“The End of the Story”
I don’t know about you, but I already feel like I’ve been hanging out in my house for a really long time now! I’ve been working from home. And although I have plenty to keep me occupied, time passes differently when we’re not following the usual patterns of our work, and family, and social lives.
Until a couple of days ago, the COVID-19 pandemic still felt a little bit virtual to me. We watched the constant news reports, and adjusted our lives to the latest recommendations for hygiene and physical distancing, but it still seemed like a far-away problem.
That was until I heard about friends who had contracted the virus. Two friends, both living in the UK. Neither one was serious enough to be hospitalized, but the symptoms one was experiencing sounded quite awful, while the other just lost her sense of smell.
And while I’m at home, not allowed to visit people in our local hospitals for good reason, my sister is working as a nurse in a Toronto hospital where they are already running short on supplies. Nurses on her ward are being rationed only two surgical masks per shift – an … Read more »
On Sunday, March 22nd, Pope Francis invited Christians around the world to pray the Lord’s Prayer together for the sake of the world struggling with the COVID-19 pandemic. Christian communities were invited to pray at Noon on Wednedsay, March 25th, and to choose either Noon in Rome or Noon in their local time zone.
A small group of Christian leaders in Regina gathered together by Zoom video conference on March 25th at Noon in Saskatchewan, and our ecumenical prayer was live streamed onto Facebook so that many Christians across Saskatchewan and further away were able to join in prayer together with us.
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1 Samuel 16:1-13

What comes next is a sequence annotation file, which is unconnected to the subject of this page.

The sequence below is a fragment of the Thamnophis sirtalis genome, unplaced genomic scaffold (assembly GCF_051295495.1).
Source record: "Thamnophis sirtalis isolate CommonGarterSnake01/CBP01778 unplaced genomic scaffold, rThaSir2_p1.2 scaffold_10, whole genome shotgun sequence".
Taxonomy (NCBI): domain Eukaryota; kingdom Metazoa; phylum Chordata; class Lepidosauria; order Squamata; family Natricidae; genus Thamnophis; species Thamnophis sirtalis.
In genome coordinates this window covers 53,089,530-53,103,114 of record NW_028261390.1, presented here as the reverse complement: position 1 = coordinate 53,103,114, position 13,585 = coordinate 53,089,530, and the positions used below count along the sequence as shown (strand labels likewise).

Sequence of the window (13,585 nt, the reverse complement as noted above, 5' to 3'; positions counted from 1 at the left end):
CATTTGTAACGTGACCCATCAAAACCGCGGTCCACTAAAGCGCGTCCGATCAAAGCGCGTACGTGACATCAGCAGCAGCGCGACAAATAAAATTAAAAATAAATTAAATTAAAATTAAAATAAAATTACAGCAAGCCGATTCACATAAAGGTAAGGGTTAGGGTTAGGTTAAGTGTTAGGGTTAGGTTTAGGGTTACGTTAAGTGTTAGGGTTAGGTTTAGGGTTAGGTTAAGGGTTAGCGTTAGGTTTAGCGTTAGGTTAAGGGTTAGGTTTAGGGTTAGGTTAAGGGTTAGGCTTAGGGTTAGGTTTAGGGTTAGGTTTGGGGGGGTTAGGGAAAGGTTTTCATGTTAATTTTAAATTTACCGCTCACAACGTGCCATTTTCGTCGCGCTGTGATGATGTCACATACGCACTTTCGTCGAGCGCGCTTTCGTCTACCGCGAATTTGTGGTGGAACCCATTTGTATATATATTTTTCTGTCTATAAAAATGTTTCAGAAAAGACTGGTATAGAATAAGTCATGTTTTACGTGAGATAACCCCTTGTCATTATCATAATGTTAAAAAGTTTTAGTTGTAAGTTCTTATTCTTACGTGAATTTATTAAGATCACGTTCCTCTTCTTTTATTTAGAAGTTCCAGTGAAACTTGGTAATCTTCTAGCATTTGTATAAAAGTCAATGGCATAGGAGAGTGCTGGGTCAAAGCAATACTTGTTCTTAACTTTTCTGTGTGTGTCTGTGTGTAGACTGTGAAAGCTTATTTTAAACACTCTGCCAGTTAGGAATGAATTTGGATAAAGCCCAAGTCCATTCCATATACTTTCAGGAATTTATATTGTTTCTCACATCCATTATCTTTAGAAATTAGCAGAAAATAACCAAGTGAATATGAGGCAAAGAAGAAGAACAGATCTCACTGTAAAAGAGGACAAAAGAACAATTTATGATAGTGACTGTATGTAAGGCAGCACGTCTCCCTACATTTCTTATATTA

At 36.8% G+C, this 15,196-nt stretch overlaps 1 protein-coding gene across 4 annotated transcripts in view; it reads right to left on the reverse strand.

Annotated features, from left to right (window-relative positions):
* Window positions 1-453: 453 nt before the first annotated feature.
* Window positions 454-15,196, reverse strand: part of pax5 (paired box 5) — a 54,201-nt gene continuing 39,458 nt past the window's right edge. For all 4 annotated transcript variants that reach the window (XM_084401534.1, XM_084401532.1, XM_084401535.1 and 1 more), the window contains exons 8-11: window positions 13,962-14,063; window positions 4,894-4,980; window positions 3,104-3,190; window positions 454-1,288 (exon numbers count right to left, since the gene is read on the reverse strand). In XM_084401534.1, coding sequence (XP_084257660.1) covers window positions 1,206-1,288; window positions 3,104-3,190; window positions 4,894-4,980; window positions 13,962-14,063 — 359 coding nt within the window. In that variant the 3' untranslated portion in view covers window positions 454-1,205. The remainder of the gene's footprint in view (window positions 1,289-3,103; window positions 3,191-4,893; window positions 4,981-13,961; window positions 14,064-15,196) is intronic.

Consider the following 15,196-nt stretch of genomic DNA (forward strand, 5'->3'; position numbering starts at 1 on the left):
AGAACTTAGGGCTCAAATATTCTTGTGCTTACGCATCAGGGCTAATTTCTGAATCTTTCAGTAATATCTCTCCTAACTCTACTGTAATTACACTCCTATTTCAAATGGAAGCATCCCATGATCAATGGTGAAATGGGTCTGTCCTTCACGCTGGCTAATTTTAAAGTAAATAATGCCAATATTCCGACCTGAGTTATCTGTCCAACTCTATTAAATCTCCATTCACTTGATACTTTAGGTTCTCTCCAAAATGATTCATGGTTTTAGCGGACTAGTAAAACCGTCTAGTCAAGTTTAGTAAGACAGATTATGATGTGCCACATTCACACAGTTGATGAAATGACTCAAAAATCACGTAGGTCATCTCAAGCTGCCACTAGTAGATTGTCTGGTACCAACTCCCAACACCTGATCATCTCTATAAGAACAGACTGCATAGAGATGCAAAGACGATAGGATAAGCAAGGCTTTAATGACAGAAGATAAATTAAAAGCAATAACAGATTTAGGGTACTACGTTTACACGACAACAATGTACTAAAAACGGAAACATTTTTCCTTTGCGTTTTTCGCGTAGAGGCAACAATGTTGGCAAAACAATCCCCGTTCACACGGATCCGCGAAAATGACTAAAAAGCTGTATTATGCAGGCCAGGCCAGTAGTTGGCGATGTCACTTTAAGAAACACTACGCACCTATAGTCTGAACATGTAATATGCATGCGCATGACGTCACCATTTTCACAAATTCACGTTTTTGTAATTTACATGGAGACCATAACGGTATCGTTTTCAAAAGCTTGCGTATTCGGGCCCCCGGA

“Blind, Lost, Uncertain, and Needing God’s Help”
You’ve been driving around the neighbourhood for half an hour already, and you still haven’t found the street you’re looking for. The houses and stores are starting to look familiar now, but you’re no closer to your destination than you were twenty minutes ago. The problem is that your spouse knows where he’s going… at least, he thinks he does. How long will it be, you wonder, before he gives in and asks for directions?
“What was that?” your grandmother shouts at you. “Where is your hearing aid?” you ask for the third time, and she finally understands the question – probably because you’re pointing madly at her ear. “Oh, I don’t need that thing,” she says, “I can hear you just fine.”
Your daughter just got her first pair of glasses. They were long overdue after almost failing grade nine because she couldn’t follow what was going on in class. She couldn’t see the board, missed most of the notes, and couldn’t concentrate because of the headaches she got from squinting so much. But she won’t wear them – the new glasses. She doesn’t like the way they look, you … Read more »
The following message to First Presbyterian Church was posted on March 19, 2020 in response to the COVID-19 pandemic and the need to suspend gathering together in-person for worship and other church activities.
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“More to Life”
In the Revised Common Lectionary of Sunday Scripture readings, we’re in Year A of the three-year cycle right now. And during the Season of Lent in Year A, we get a series of wonderful, long, elaborate stories from the Gospel of John.
Last week it was the story of the Jewish leader, Nicodemus from John 3. Today, we read John 4 in which Jesus encounters a Samaritan woman beside a well. Next week, he’ll be healing a blind man in chapter 9, and then we’ll go on to chapter 11 where Jesus will actually raise Lazarus from the dead.
Last week, the Rev. Bob Wilson talked about how Jesus told Nicodemus that he must be born again. He must open his life to be led by God’s Spirit. He likened it to trusting God and “letting go of the rope” that we are clinging to for security, and to let God take us where we need to go and do what we need to do to build God’s kingdom on earth. And that kind of faith and trust begins with choosing to believe God – to believe that God loves us, that God has plans … Read more »
Joel 2:1-2, 12-17
2 Corinthians 5:20b- – 6:10
Matthew 6:1-6, 16-21